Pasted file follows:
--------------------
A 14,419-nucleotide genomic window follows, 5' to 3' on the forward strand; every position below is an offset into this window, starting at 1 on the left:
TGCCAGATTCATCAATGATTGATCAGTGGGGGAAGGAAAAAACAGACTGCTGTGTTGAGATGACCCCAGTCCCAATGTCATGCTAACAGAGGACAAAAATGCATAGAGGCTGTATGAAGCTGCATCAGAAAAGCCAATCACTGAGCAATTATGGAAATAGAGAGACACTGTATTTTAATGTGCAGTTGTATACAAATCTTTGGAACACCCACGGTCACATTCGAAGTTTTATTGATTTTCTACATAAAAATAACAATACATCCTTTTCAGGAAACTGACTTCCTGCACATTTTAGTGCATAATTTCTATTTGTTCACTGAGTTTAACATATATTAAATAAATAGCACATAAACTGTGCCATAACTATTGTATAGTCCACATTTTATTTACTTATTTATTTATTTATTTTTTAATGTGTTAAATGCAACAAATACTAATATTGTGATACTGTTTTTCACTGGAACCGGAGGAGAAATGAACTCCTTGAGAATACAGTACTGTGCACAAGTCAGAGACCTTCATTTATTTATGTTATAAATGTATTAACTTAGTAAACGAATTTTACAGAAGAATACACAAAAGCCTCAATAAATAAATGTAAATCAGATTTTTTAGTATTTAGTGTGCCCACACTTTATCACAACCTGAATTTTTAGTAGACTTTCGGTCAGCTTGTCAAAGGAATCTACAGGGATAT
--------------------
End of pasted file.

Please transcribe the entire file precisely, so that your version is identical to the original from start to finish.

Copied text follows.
A 14,419-nucleotide genomic window follows, 5' to 3' on the forward strand; every position below is an offset into this window, starting at 1 on the left:
TGCCAGATTCATCAATGATTGATCAGTGGGGGAAGGAAAAAACAGACTGCTGTGTTGAGATGACCCCAGTCCCAATGTCATGCTAACAGAGGACAAAAATGCATAGAGGCTGTATGAAGCTGCATCAGAAAAGCCAATCACTGAGCAATTATGGAAATAGAGAGACACTGTATTTTAATGTGCAGTTGTATACAAATCTTTGGAACACCCACGGTCACATTCGAAGTTTTATTGATTTTCTACATAAAAATAACAATACATCCTTTTCAGGAAACTGACTTCCTGCACATTTTAGTGCATAATTTCTATTTGTTCACTGAGTTTAACATATATTAAATAAATAGCACATAAACTGTGCCATAACTATTGTATAGTCCACATTTTATTTACTTATTTATTTATTTATTTTTTAATGTGTTAAATGCAACAAATACTAATATTGTGATACTGTTTTTCACTGGAACCGGAGGAGAAATGAACTCCTTGAGAATACAGTACTGTGCACAAGTCAGAGACCTTCATTTATTTATGTTATAAATGTATTAACTTAGTAAACGAATTTTACAGAAGAATACACAAAAGCCTCAATAAATAAATGTAAATCAGATTTTTTAGTATTTAGTGTGCCCACACTTTATCACAACCTGAATTTTTAGTAGACTTTCGGTCAGCTTGTCAAAGGAATCTACAGGGATAT